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Democratic National Convention in Charlotte
Associated Press/Photo by Carolyn Kaster
Democratic National Convention in Charlotte

Festive follies

2012 Conventions | With the changing political landscape, are national nominating conventions worth all the trouble and expense?

At their 1924 national convention in New York, it took Democrats 103 ballots over 17 days to nominate John W. Davis, a West Virginia congressman, as their presidential candidate.

At the 1976 Republican National Convention in Kansas City, incumbent President Gerald Ford had to beat back challenger Ronald Reagan for the nomination.

Meanwhile, the 2012 versions of these political carnivals held just two surprises: Clint Eastwood talking to an empty chair at the Republican shindig in Tampa, Fla., and Democrats trying to erase the mention of God in their platform in Charlotte, N.C.

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With the state presidential primary system placing more control in the hands of voters and less in the hands of party power brokers, there hasn't been a political convention of real consequence, one in which the outcome was in doubt, for more than two generations.

Yet Republicans and Democrats continue to hold these tightly orchestrated festivals every four years. With the maturation of the 24-hour news cycle and the explosion of social media, it is fair to wonder if the conventions still serve a meaningful purpose in the presidential campaigns of the 21st century.

Sure, the events do provide both parties with a prime-time platform to present the narrative they plan to push during the fall's final campaign sprint. And this year in Tampa, Republicans touted challenger Mitt Romney as possessing the skill sets and experience necessary to solve the nation's economic ills. In Charlotte, Democrats argued that President Barack Obama just needs more time to get the nation back on track. Both campaigns used slick videos and speeches that bordered on idolatry to tell the biography of their candidates in the most mythical terms. Predictably, the delegates at both conventions madly cheered promises that likely won't be kept and will just get redelivered in four more years at new arenas packed with still-cheering crowds.

But this year network television devoted just one hour of prime-time coverage each day to the conventions. And on the second day of the Democrats' proceedings, NBC opted to show the first game of the new National Football League season instead of former President Bill Clinton's address. NBC executives probably made the right choice: The week before, ESPN's Thursday night college football game drew its highest ratings in more than a decade despite going opposite the GOP convention's final night.

The biggest argument for rethinking the conventions is their cost. Congress earmarked $18 million of taxpayer money for each party's convention this year, which is just a fraction of the funds used by operatives to infuse the events with the glitz and glamour mostly seen at entertainment awards shows. But it is hard to stomach politicians talking about the nation's debt (Republicans even had a real-time debt clock ticking off like a scoreboard at the Tampa Bay Times Forum), when you consider how much money is being spent to put on these shows. The stage used by the Republicans in Tampa, with high-resolution digital screens displaying an ever-changing array of images as a backdrop, cost $2.5 million.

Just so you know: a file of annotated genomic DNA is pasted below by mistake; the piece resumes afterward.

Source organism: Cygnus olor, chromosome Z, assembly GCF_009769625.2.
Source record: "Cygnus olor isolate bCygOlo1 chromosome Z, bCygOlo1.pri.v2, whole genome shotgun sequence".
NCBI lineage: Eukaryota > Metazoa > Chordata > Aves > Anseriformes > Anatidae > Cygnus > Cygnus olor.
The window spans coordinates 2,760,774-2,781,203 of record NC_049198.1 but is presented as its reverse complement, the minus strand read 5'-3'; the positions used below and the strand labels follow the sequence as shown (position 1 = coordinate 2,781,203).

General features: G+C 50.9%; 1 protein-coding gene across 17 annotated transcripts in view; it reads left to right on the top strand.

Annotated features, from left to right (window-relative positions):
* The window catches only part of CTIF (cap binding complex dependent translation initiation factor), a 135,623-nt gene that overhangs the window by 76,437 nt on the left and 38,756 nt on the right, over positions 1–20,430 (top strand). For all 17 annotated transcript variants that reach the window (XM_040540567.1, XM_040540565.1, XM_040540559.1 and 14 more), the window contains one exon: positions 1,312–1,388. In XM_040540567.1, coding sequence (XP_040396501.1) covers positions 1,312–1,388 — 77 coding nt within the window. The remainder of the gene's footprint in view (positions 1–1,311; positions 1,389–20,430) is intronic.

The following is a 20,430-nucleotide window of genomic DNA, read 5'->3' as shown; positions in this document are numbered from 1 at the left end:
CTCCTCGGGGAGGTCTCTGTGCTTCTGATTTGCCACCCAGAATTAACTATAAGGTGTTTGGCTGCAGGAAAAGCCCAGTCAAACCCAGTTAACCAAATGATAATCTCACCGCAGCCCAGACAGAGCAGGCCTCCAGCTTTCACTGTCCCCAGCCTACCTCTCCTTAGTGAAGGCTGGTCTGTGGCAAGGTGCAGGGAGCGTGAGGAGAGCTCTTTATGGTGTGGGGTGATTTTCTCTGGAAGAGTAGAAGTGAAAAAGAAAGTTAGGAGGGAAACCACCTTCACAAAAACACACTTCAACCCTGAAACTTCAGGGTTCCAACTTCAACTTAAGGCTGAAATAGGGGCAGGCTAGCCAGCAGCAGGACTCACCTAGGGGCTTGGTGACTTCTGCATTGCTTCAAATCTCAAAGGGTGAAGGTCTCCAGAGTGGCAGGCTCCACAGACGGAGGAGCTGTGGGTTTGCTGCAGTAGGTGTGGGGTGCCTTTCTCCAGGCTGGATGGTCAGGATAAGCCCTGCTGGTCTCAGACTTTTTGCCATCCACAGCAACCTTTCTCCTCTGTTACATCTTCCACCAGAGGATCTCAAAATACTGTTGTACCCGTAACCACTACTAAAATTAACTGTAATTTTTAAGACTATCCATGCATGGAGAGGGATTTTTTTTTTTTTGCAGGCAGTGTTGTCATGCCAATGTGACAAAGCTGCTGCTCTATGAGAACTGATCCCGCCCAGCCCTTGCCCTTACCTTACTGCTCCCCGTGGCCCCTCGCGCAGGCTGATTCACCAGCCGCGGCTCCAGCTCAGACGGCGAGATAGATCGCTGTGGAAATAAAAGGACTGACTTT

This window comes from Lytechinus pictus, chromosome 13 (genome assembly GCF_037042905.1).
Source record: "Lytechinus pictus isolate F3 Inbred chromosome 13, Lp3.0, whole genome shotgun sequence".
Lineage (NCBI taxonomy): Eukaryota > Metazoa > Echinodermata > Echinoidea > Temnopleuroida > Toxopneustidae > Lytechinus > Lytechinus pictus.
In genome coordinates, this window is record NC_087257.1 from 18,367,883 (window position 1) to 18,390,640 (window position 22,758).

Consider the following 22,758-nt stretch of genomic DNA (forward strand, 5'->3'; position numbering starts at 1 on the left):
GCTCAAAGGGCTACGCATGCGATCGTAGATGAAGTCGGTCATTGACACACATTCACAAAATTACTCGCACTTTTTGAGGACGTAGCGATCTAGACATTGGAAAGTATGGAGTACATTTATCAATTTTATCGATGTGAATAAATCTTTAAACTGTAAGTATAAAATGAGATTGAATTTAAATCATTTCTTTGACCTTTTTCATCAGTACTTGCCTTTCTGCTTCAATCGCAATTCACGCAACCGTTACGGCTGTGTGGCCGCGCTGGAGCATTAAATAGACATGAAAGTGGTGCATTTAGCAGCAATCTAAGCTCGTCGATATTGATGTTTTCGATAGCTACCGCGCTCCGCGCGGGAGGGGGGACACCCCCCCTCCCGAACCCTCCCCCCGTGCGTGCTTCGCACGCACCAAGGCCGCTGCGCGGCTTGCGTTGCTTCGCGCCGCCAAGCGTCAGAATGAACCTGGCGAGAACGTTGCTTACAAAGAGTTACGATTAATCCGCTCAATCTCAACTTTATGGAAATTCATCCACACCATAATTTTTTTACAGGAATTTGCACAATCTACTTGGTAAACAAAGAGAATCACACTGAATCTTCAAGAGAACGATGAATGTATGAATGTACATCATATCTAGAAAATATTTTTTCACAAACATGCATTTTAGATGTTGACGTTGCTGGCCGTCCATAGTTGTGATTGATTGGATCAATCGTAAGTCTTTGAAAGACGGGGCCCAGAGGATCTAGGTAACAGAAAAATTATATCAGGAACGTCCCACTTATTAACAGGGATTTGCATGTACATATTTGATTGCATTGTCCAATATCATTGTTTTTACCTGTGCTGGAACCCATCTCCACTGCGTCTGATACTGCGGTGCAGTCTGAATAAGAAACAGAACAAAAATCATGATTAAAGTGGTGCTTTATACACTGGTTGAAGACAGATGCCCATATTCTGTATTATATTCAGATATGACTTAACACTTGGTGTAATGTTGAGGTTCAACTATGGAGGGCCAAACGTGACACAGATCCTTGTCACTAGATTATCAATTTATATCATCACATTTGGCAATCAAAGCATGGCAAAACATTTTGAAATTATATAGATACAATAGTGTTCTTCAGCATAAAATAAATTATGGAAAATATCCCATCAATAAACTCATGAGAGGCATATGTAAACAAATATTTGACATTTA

"There is no justification for spending public funds on booze, balloons, and confetti when both parties are awash in campaign donations," Sen. Tom Coburn, R-Okla., said earlier this summer when he introduced legislation to bar the use of taxpayer funds for future conventions.

What's worse, the combined $36 million allotted by Congress for the conventions does not include the $100 million also appropriated by Congress to pay for security at the events.

In the post 9/11 world, an alphabet soup of government security agencies, from the ATF to the TSA, descended on Tampa and Charlotte over the last two weeks. They turned both places into virtual occupied cites complete with a maze of metal fences set up to mark the boundaries.

Published reports placed the number of security and enforcement agencies involved at 50. Thousands of police officers from as far away as Chicago used bicycles, motorcycles, horses, and their feet to patrol a security perimeter that often forced convention goers to walk 30 minutes or longer in the humid heat to get from event to event. The FBI, the National Guard, the Secret Service, the U.S. Capitol Police, the U.S. Marshals, and even forces from the Environmental Protection Agency and the U.S. Postal Inspection Service joined police in turning the two cities into what must have been the two safest spots on the planet. Helicopters circled overhead in continuous loops, the noise from their blades giving me flashbacks to the time I spent as an embedded reporter in Iraq.

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